Olive Texas 14
Home ] Up ] Olive Texas 01 ] Olive Texas 02 ] Olive Texas 03 ] Olive Texas 04 ] Olive Texas 05 ] Olive Texas 06 ] Olive Texas 07 ] Olive Texas 08 ] Olive Texas 09 ] Olive Texas 10 ] Olive Texas 11 ] Olive Texas 12 ] Olive Texas 13 ] [ Olive Texas 14 ] Olive Texas 15 ] Olive Texas 16 ] Olive Texas 17 ] Olive Texas 18 ] Olive Texas 19 ] Olive Texas 20 ] Olive Texas 21 ]


Back ] Next ]

The reporter wrote most about Olive as a Farming, orchard, and stock-raising community. He recognized that the town could not always rely on lumber manufacturing, but seemed to think Olive could always survive as a farming center, as follows:

When the lumber interests have gone and boll weevils have made it impossible to raise cotton, fruit and vegetables will have to be raised as a matter of self defense… It is a fact that peaches ripened… this year two weeks earlier at Olive than at Jacksonville and the Bell Commission Co. at Beaumont… said emphatically that the Olive peaches are the best that come to Beaumont… Mr. Rufus Harrington raised five acres of sweet potatoes… [worth] $80 an acre.

Two years ago, a canning factory was put up at Olive… The factory is owned by a stock company composed of local people, and has a daily capacity of 5,000 cans… The company that owns the canning factory also owns a 25-acre fruit and truck farm one mile from town… Mr. J. S. Davis had 500 head of sheep and recently he shipped 900 pounds of wool… Mr. John Holland has 500 head of fine cattle, and others are engaging in hog and poultry raising… Mr. Guy Work has 300 head of goats… Mr. Alvin Jones raised eighty bushels of corn to the acre last year… Mr. V. A. Petty has a nice fruit and truck farm and will set out more trees soon. As a fruit and truck growing proposition, Olive deserves liberal consideration…33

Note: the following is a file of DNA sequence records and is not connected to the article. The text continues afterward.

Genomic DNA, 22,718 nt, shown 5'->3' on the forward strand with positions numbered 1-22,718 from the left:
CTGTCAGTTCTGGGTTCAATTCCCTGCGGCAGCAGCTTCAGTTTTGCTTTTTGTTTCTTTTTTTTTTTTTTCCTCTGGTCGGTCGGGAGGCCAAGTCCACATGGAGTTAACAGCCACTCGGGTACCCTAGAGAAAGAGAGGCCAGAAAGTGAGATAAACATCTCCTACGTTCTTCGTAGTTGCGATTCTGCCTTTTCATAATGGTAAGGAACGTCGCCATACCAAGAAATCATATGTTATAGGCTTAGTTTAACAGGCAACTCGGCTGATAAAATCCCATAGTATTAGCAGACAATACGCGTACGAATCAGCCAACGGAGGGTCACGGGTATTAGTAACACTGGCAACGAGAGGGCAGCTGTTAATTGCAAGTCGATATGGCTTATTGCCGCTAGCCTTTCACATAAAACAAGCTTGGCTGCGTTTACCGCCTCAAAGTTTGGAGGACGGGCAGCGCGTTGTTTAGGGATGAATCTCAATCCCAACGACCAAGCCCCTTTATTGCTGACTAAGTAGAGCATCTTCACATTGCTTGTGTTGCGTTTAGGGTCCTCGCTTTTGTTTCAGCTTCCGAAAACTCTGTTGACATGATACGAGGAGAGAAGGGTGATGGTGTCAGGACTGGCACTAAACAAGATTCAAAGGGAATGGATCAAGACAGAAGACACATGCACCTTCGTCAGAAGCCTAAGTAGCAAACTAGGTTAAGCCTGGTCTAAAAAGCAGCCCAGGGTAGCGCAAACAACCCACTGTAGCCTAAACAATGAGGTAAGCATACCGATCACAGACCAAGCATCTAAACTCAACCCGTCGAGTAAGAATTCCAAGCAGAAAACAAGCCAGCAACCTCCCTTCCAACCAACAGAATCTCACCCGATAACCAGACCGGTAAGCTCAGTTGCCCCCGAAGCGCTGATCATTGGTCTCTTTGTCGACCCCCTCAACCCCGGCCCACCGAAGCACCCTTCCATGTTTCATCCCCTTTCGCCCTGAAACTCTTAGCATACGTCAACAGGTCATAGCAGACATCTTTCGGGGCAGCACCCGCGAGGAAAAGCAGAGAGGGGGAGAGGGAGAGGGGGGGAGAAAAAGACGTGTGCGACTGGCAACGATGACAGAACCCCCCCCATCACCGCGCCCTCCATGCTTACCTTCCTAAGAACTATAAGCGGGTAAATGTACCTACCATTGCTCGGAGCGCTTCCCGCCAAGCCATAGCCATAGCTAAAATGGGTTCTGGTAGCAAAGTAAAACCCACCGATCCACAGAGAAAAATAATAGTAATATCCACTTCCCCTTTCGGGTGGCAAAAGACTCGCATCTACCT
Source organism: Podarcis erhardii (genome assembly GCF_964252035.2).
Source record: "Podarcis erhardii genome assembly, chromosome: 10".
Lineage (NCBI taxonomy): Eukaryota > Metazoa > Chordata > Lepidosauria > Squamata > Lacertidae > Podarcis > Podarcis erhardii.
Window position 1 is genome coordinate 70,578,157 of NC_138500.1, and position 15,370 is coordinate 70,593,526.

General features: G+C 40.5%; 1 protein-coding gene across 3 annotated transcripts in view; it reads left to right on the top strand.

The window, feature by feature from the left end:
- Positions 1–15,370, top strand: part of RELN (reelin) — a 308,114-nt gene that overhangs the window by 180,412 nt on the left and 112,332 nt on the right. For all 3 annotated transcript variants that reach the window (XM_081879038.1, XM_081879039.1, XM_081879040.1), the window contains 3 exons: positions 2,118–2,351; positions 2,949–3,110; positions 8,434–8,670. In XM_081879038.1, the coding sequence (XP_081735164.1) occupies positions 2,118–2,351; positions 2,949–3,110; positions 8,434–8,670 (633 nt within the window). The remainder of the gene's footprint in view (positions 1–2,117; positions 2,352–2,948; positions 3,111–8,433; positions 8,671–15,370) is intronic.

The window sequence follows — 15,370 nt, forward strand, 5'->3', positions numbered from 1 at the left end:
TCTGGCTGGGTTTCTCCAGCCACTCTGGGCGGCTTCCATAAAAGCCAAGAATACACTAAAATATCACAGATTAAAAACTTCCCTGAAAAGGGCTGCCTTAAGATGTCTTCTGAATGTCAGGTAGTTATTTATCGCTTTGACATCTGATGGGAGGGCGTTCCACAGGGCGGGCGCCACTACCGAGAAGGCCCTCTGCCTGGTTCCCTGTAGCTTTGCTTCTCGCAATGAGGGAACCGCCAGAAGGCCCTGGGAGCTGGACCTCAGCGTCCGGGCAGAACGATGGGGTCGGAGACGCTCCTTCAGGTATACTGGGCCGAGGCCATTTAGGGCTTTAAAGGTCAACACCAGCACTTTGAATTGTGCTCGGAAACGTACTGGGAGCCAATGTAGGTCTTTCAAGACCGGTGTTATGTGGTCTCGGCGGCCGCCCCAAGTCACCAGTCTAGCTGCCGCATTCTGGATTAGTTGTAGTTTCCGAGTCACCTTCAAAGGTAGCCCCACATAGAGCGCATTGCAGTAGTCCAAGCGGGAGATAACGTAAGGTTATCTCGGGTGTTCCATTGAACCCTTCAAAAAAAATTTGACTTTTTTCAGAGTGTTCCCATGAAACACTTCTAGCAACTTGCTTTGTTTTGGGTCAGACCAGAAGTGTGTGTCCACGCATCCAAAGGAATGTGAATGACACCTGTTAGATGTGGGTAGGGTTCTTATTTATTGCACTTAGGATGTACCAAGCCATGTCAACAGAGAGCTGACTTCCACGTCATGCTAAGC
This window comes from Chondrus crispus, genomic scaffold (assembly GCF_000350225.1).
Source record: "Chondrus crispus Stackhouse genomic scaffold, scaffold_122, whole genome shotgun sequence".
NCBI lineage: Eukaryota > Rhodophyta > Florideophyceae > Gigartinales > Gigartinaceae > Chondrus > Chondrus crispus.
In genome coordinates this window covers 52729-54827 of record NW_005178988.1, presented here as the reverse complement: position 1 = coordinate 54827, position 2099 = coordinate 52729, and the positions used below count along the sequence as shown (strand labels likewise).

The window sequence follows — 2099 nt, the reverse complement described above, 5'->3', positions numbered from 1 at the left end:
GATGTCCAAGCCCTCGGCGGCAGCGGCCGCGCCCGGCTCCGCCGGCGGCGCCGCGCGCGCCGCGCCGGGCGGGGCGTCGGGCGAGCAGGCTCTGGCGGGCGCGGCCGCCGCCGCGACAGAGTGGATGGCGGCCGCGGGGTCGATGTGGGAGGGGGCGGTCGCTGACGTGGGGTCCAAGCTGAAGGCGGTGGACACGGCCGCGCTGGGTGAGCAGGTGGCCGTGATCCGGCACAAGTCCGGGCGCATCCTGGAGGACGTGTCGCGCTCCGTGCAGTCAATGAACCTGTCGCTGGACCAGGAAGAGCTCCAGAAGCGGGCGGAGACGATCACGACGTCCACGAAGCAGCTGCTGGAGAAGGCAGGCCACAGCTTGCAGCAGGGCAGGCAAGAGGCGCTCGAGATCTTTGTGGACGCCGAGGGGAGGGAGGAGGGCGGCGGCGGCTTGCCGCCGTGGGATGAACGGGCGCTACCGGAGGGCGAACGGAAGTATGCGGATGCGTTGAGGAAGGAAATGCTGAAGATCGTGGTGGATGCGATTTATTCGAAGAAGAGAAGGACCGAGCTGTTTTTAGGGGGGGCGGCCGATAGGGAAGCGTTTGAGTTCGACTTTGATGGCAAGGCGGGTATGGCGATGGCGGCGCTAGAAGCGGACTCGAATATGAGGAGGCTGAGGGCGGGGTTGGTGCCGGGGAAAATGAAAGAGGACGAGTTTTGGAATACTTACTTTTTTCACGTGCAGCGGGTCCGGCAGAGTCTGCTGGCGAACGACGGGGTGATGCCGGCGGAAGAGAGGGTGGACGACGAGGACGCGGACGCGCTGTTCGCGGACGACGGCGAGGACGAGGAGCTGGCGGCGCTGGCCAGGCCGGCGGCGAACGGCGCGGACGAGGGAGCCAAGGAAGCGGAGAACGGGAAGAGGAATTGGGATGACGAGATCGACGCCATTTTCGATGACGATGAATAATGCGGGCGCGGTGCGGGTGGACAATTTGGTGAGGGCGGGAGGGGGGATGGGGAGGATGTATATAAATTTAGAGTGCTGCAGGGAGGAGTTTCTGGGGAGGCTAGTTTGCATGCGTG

Despite the correspondent’s plea for a rural farm economy for Olive to replace that of lumber, such was not to be, and the town died with the timber and sawmill. The reporter’s statements indicate that much time and effort at Olive must have been devoted to blasting and removing stumps in order to procure the cleared land necessary for farms and orchards, but in 1904, no sawmill in East Texas practiced the concept of reforestation, which belonged to a much later time period.

In November, 1904, a Beaumont newspaper observed that “the big mill of Sternenberg and Petty at Olive is now ready to commence work. It has a daily capacity of 100,000 feet.”34


34“Week in Lumber Circles,” Beaumont Journal, November 13, 1904.

Back ] Next ]